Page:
The Hunger Games will be held October 29 at 3:00 pm on Dataw Island at the gazebo next to the marina. Prior to the start of the games, there will be a parade involving all the participating teams to collect canned goods. The event includes a dinner as well as a silent and live auction that will include a ‘Build a Truck’ event, which allows attendees to make bids that help cover various maintenance costs for one of the eight delivery trucks.
While Second Helpings has experienced tremendous growth in its volunteer base and resources throughout its last quarter century, the organization’s mission has remained the same: namely to redistribute and provide food for those who need it most. Surprisingly, in the South Carolina Lowcountry the need is greater than ever before, as Jan Malinowski explains. “It’s worth pointing out that even in the Beaufort County area where we have tremendous wealth, there are some very poor areas,” he notes. “Many low income residents live in northern Beaufort County, Jasper County as well as Hilton Head who desperately need the efforts of Second Helpings. A good many of them work at the Plantations or on Hilton Head for minimum wage and can barely feed themselves and their families, so the food pantries and churches help to bridge the gap between a full dinner table and a partial dinner table.”
Thus, the organization basically acts as a liaison between the area’s food sources and the people who need food the most. Second Helpings has collected over 2.5 million pounds of food annually from 30 donors while serving about 60 area agencies and non-profits. Last year alone, an estimated 22,000 people benefited from the services that the organization provided, equivalent to over two million meals. To date, the non-profit group has distributed well over thirty million pounds of food to the needy.
For its efforts, Second Helpings has been awarded “Angel Charity Status” by the state of South Carolina, a distinction given by the Secretary of State to non-profit organizations whose administrative costs don’t exceed 10%.
Amazingly, Second Helpings has never solicited any agencies for the food that it provides, and the organization has never received any government funding. Instead, it relies solely on the generosity of donors in the community to fund its program, and over 80% of the donations goes directly to support the group’s food network operations. Volunteers help to keep the organization’s overhead low while still allowing its recipient agencies to use their funds toward their core missions with no overlap of services. Malinowski explains, “We raise funds for operating costs like gas, oil, tires and insurance for our trucks as well as for our targeted initiatives such as our Health Food Initiative, but we can always use more volunteers for our trucks, events and committees. We also invite members of the public to lend their support by giving donations, volunteering for a spot on a team, or just helping to expand our network.”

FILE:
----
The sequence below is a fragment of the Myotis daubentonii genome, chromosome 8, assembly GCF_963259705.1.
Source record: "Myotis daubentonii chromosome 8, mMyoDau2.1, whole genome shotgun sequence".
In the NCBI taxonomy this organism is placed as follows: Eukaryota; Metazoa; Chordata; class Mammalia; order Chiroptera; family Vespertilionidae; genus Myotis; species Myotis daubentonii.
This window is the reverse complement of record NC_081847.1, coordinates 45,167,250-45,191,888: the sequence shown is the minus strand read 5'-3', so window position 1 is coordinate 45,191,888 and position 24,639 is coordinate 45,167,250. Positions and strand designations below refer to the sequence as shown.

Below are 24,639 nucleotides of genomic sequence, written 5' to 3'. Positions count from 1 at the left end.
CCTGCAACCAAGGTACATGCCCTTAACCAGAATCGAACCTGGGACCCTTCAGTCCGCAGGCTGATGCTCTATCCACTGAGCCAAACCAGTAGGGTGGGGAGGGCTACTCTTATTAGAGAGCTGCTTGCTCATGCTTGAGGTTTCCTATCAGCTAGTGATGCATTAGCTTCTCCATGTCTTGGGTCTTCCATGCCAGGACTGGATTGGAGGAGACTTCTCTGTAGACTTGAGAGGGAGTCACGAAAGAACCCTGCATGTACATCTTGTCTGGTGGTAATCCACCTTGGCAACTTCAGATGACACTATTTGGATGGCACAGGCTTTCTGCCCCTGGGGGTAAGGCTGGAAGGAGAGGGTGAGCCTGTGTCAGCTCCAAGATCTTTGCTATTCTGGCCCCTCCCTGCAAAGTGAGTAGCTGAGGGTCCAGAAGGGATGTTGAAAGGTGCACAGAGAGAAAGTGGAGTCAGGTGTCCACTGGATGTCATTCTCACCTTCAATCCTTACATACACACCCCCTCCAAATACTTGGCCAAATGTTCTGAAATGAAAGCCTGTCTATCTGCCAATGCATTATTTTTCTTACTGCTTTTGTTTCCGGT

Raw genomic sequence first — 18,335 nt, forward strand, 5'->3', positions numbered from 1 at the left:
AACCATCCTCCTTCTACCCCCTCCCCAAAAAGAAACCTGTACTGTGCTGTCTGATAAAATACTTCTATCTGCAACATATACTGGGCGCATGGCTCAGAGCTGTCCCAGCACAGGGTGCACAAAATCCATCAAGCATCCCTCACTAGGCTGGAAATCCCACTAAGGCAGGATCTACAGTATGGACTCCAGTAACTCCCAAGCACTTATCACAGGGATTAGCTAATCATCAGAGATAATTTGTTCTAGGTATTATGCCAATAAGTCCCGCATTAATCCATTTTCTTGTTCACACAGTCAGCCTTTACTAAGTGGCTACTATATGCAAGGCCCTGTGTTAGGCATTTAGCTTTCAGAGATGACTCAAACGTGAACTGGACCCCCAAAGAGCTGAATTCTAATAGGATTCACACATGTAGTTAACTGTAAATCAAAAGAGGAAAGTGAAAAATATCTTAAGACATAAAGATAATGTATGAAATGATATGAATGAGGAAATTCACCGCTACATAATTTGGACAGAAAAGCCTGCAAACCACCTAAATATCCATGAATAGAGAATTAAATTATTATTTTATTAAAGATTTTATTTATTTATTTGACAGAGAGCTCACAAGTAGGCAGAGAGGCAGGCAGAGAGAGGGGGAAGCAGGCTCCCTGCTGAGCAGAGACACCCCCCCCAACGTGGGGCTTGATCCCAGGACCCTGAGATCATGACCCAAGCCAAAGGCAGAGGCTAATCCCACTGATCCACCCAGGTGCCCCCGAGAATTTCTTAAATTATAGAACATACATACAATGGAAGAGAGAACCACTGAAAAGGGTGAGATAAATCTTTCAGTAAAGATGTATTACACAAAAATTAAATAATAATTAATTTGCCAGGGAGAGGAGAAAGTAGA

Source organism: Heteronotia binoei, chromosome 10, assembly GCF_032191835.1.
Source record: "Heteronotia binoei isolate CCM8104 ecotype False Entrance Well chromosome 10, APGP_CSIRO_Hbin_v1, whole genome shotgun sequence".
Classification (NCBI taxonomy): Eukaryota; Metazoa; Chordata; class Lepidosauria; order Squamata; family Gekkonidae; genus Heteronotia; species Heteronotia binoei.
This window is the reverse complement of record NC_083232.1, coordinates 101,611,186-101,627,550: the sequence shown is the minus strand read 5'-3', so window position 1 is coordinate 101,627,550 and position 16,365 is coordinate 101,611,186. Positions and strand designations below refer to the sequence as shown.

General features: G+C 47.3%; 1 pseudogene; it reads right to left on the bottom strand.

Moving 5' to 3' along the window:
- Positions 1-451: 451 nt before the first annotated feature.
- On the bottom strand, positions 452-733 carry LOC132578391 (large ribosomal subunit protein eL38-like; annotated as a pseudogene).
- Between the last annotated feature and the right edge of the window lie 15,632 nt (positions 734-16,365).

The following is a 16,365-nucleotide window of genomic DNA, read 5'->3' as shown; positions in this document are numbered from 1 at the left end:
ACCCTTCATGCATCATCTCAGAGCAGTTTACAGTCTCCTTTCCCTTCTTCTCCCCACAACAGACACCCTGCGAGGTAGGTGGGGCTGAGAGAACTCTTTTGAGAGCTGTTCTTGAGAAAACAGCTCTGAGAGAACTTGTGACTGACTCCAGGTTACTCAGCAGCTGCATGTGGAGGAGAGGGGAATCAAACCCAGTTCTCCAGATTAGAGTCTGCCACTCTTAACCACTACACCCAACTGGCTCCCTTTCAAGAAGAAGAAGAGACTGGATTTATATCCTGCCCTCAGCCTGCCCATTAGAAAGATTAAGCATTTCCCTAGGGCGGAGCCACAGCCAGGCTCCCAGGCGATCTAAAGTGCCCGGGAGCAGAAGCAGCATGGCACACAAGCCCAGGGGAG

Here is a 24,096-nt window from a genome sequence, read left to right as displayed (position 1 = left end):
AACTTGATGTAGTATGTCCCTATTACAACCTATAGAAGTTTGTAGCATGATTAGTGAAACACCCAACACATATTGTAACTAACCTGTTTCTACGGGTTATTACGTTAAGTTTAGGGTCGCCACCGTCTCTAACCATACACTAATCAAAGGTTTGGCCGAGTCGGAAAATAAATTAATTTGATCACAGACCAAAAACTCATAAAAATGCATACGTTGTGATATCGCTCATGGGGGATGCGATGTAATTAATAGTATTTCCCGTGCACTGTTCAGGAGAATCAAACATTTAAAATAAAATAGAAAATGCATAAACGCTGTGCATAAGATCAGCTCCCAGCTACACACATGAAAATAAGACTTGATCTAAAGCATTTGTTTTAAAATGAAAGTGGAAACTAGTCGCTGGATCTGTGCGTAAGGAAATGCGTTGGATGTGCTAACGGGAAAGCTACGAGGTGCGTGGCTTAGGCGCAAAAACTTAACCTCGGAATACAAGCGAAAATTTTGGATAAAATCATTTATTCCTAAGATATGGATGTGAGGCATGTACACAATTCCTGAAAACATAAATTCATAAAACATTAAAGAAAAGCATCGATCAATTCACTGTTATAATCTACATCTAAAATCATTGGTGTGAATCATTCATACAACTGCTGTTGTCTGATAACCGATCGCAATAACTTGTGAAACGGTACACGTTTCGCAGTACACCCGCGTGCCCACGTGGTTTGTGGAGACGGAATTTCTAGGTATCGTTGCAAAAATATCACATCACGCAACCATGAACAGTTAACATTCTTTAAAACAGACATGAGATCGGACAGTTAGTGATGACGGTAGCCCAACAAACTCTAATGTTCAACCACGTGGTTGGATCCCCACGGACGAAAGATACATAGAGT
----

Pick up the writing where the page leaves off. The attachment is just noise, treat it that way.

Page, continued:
For all the great work that Second Helpings has done over the year, Executive Director Coleman would like to make one clarification about the organization. “Some people think that we’re part of the Lowcountry food bank, but we’re actually an independent agency and the only non-profit in the area that ‘rescues’ food and gives it away free of charge. We’re so very proud to be the agency that keeps good food from being put into landfills. However, without our food partners like Wal-mart and many others, we couldn’t do our job, so I want to sincerely thank them for their participation. We also want to discourage people from wasting food because it can really make a difference in someone else’s life.”
For more information about Second Helpings or to become a volunteer, contact Lili Coleman at (843) 689-3616